Computed tomographic and pathological study of equine cheek teeth infundibular caries
Horbal, Apryle Anne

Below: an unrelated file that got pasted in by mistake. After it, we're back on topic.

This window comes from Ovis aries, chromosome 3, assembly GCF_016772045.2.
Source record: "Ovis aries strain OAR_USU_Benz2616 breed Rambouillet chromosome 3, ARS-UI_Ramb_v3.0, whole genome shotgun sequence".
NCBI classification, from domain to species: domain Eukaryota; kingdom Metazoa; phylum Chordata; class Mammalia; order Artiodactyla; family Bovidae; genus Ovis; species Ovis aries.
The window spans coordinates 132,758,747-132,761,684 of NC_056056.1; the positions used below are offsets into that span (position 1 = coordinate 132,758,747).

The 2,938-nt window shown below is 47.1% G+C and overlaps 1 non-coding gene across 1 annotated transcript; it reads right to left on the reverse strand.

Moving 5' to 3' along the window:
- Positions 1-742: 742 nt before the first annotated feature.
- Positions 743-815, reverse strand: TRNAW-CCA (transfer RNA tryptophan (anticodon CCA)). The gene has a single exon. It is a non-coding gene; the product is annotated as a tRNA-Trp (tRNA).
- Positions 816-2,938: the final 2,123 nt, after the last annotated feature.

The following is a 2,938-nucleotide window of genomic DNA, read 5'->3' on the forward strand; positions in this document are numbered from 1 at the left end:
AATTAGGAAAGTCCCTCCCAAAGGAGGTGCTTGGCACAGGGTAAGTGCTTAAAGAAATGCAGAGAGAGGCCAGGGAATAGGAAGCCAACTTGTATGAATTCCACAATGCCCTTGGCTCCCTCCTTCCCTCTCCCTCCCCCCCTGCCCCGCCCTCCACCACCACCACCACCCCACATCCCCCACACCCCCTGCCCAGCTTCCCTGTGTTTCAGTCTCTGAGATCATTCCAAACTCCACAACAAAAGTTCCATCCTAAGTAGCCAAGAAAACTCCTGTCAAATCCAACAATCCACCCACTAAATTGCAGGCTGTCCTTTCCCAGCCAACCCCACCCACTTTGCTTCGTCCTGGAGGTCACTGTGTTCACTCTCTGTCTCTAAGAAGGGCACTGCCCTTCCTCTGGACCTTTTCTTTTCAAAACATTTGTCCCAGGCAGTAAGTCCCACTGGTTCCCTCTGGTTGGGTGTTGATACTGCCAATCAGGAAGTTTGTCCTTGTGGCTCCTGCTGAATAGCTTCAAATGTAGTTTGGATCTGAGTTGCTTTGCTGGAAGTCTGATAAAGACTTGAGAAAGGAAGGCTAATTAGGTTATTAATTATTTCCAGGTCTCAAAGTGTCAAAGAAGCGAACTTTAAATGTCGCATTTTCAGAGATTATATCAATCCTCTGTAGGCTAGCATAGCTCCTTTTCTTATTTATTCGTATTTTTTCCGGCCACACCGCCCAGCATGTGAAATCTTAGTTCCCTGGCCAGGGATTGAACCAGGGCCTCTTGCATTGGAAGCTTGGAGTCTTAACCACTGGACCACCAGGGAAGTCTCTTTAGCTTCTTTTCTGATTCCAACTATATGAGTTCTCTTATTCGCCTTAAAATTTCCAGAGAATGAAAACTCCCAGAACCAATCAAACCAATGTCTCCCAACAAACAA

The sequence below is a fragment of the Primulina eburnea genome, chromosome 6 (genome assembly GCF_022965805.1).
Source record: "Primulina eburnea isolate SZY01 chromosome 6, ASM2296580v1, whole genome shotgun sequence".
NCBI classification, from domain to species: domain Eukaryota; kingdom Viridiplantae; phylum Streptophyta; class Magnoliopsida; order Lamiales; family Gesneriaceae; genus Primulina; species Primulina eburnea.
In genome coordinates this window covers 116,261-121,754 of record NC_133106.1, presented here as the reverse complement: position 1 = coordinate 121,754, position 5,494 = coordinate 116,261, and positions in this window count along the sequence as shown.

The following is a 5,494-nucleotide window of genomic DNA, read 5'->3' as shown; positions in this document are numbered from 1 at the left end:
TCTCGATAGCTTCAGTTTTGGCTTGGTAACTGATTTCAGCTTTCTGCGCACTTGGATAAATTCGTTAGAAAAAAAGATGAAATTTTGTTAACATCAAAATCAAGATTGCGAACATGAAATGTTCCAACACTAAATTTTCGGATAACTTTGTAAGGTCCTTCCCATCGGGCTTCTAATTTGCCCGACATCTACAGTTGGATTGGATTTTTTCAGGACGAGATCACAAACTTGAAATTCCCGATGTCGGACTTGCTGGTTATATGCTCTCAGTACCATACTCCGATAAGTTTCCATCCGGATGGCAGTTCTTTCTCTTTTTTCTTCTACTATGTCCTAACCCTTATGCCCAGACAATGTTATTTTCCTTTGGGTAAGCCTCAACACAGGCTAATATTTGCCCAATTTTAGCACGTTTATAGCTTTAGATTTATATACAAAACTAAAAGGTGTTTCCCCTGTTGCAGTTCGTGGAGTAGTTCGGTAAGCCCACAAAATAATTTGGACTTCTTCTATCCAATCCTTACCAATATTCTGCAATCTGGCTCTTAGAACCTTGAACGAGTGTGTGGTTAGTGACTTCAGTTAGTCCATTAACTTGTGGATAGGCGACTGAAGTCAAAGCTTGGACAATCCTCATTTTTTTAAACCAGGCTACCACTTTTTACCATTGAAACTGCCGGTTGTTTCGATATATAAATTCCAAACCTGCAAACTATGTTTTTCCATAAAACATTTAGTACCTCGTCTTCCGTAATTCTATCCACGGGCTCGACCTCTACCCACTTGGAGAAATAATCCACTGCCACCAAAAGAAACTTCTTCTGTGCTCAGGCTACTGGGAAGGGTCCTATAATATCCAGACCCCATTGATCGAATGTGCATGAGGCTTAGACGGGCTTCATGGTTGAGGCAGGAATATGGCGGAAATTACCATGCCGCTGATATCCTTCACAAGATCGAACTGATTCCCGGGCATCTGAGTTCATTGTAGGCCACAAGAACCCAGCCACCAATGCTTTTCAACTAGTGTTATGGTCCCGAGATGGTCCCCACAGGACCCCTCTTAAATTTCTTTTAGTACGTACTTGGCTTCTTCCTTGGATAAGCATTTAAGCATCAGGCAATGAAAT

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Several studies have found equine maxillary cheek teeth infundibular disorders to affect most adult horses. Even infundibulae that appear grossly normal on the occlusal surface may contain areas of caries, defective cementum, or complete absence of cementum subocclusally. These defects can range from possibly insignificant small developmental cemental defects deep in the infundibulum to advanced coalescing infundibular caries leading to dental fracture. The aim of this study was to characterize maxillary cheek teeth infundibular disorders by gross, computed tomographic, and histopathological examinations of affected and control teeth. One hundred maxillary cheek teeth that contained 200 infundibulae were extracted post-mortem from 30 horses, including 82 teeth with and 18 without occlusal surface infundibular caries. The occlusal surface infundibular caries was graded using the modified Honma technique, which found 61.8% of the 82 affected teeth to be affected by Grade 1 caries, 27.9% with grade 2 and 10.3% with grade 3 caries. The rostral infundibulae were more commonly affected by occlusal surface lesions (72% affected) as compared to the caudal infundibulae (64% affected) and also had higher grades of occlusal caries. The Triadan 09 position was greatly overrepresented in the diseased teeth, comprising 50% (41/82) of teeth with visible occlusal caries. There was a significant association between the grade of occlusal infundibular caries present and the Triadan positions of the teeth. All teeth were then imaged by computed tomography (CT) to determine crown and infundibular lengths, and to detect the presence and appearance of any subocclusal infundibular cemental abnormalities. Extensive statistical analysis of dental crown and infundibular lengths were performed, showing that relatively shorter infundibulae are more likely to be diseased. However, this finding can be explained by the predominance of Triadan 09 and older teeth in the diseased group, both of which have lower infundibular depth:crown length ratios. Computed tomography showed 182/200 (91%) infundibulae to have infundibular lesions deep to the occlusal surface. No statistically significant association was found between the presence of subocclusal infundibular defects and age of affected horses, grade of caries, or the presence of visible occlusal infundibular lesions. Teeth affected by occlusal caries were 1.3 times more likely to have subocclusal lesions than teeth without occlusal caries. This study also proposes a relationship between the presence of developmental infundibular cemental lesions and later caries formation. Eight maxillary cheek teeth were then imaged using micro-computed tomography (microCT) which provided much finer details of infundibular lesions. MicroCT images were also used to guide the sites of sectioning of teeth for histopathological analysis, which found that the appearance of infundibular cementum was much more variable than its appearance on standard CT or microCT. The cementum of many infundibulae showed extensive sites of former vasculature that were not filled with cementum. Other areas contained moth-eaten cement which often contained plant material and cellular debris, independent of the appearance of the occlusal surface of the infundibulum. No histological evidence of previous vasculature or of haemoglobin breakdown products were found in infundibular cementum. Major findings and interpretations of this study allow us to conclude: - Many infundibulae are affected by occult subocclusal cemental lesions. These lesions appear to have no association with the presence or absence of apparent occlusal surface infundibular lesions, and also are not more significantly apparent in particular Triandan positions or in horses of a particular age. As the subocclusal cemental lesions appear to be unrelated to the presence of occlusal surface lesions, the relationship between infundibular cemental lesions (both occlusal and subocclusal) and the development of clinical sequelae remains poorly understood. - Even in those infundibulae with no apparent occlusal surface infundibular caries, the subocclusal region often contained hypoplastic cementum and, often, impacted feed material at the most apical aspect of the infundibulum on histological examination. Therefore, there must be a communication between the apical portion of the infundibulum and the occlusal surface for this to occur, even in those that appear unaffected by a vascular channel defect or infundibular caries. - The strict definition of infundibular caries as opposed to normal cementum on the occlusal surface of infundibulae is inadequate to describe the great variation in the appearance and composition of infundibular cementum. Further classification of the subocclusal cemental defects and expectations of normal subocclusal cementum may also be included for a more complete understanding. There should be a standardisation of terminology used to describe normal and defective infundibular regions both on the occlusal surface and subocclusally. - It is likely that subocclusal cemental lesions, particularly areas of apical cemental hypoplasia, become become impacted with feed material even before they are exposed on the occlusal surface, which may allow severe (Grade 2 or 3) infundibular caries to form subocclusally long before that portion of the tooth is exposed. - Analysis of the Hounsfield Units (measurement of density of tissues on CT scan) and their relationship to the histological appearance of the same tissues may allow us to determine if an infundibulum contains normal or hypoplastic cementum, or impacted feed material without more invasive investigatory methods.